As a part of the Future Naval Capability program, the Navy is “leveraging commercial electronics miniaturization and computational performance increase to develop a common guided projectile for use in current 5 inch guns and future high velocity gun systems,” a spokeswoman told Scout for its July 18 report.
The weapon will fire at a rate of 10 rounds per minute and each round will travel at speeds as high as 5,600 miles per hour. It’s not the quite as fast as the speed of light—186,000 miles per second—but it easily outpaces the fastest bullets in existence today, which travel around 1,800 miles per hour.
The gun will also be used against hostile long-range targets.
Efforts to modernize naval warfare were emphasized during former Defense Secretary Ashton Carter’s commencement speech to US Naval Academy graduates in 2015. Carter said the force was working on new operations “using flocks of swarming drones for several different missions, adapting our Tomahawk missiles to be used against moving targets in a maritime environment, and using smart projectiles that can be fired from a destroyer’s five-inch gun to defeat incoming missiles,” at the event in Annapolis.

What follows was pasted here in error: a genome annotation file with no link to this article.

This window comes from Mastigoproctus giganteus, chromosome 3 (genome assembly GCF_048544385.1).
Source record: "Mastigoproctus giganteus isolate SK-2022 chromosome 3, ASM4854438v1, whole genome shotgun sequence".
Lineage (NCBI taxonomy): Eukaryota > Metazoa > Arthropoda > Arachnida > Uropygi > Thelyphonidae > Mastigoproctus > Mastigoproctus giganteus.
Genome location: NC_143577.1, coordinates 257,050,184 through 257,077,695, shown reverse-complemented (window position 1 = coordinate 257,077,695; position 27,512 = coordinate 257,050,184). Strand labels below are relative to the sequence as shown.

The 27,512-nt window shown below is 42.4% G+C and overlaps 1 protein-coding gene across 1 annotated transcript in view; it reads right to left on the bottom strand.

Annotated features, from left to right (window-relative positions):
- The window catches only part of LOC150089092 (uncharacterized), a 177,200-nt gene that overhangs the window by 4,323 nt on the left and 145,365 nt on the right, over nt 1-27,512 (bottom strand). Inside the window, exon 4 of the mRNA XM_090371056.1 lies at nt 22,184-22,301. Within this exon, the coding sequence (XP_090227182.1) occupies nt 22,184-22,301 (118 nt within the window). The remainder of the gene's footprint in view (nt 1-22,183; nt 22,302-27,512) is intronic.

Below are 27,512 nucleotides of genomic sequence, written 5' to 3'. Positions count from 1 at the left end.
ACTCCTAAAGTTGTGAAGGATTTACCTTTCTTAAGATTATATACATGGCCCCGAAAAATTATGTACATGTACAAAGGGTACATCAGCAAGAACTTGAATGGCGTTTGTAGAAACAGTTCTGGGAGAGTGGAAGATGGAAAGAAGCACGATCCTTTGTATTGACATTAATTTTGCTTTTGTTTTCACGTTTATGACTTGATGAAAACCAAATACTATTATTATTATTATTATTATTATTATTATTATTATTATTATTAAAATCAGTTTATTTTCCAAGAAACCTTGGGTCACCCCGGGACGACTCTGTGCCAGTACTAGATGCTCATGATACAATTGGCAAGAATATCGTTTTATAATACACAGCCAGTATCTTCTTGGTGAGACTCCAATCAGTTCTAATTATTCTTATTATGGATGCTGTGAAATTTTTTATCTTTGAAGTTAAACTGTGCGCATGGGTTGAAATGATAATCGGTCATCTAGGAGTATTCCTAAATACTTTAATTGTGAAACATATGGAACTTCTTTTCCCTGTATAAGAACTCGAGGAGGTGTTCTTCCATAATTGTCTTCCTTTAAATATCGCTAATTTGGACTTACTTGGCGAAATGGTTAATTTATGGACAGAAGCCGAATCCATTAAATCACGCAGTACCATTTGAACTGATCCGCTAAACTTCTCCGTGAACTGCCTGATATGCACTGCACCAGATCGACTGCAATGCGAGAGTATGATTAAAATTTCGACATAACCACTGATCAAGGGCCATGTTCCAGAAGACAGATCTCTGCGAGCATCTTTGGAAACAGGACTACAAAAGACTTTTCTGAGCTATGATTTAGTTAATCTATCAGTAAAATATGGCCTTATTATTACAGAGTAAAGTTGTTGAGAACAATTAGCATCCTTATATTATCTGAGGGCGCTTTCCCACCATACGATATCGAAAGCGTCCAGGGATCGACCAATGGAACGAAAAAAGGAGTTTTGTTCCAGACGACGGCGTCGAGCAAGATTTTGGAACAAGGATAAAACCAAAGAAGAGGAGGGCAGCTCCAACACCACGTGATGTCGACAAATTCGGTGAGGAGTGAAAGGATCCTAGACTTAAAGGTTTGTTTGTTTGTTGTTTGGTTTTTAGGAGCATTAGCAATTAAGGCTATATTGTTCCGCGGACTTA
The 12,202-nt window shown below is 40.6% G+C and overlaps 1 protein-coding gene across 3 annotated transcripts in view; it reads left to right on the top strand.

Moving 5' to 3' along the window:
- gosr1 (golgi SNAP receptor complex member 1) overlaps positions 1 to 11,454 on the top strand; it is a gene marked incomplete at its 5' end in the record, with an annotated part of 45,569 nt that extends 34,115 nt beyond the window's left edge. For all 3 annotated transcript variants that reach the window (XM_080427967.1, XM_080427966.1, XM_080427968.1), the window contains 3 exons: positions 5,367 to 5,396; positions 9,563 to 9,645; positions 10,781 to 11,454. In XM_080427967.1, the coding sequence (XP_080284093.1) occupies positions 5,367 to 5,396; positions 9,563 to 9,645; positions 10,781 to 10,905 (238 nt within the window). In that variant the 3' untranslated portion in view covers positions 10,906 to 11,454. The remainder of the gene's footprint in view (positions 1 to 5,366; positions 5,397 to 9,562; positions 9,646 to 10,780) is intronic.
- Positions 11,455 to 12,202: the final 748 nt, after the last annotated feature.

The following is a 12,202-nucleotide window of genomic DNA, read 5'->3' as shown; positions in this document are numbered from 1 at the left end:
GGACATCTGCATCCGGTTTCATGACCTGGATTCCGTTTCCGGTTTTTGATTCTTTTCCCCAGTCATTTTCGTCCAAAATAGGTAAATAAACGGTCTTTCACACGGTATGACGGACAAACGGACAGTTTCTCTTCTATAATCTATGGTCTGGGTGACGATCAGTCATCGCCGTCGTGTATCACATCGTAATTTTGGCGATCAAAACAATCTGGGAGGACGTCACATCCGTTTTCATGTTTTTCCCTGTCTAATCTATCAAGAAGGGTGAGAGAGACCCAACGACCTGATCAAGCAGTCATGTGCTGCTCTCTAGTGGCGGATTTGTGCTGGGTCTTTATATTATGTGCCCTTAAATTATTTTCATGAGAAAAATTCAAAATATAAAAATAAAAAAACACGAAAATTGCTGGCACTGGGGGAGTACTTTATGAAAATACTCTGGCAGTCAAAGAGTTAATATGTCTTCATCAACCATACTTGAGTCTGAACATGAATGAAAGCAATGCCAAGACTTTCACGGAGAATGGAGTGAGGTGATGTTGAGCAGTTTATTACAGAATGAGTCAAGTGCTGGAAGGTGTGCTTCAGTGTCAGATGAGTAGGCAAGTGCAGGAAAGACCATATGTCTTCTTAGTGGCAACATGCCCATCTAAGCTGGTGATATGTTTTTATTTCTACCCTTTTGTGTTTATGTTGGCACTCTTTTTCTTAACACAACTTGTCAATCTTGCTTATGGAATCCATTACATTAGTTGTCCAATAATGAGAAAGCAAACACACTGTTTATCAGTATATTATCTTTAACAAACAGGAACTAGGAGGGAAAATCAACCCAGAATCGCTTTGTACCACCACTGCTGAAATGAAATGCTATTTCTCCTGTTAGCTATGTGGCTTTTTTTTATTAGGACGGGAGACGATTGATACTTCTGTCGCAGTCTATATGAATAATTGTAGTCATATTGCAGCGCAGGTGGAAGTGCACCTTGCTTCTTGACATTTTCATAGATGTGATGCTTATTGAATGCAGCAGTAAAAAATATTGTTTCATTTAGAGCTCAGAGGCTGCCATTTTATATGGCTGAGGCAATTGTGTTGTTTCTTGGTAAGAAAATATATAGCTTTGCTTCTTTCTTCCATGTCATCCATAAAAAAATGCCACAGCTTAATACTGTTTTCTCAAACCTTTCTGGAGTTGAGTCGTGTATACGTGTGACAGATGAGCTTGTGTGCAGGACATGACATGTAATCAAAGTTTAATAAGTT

“In addition to the HVP technology development effort, the Navy continuously examines the effectiveness and utilization of current munitions and projectiles from industry for improvement in both range and precision,” Navy Lt. Lauren Chatmas told Scout Warrior.
It’s not clear when the rounds will reach initial operating capability.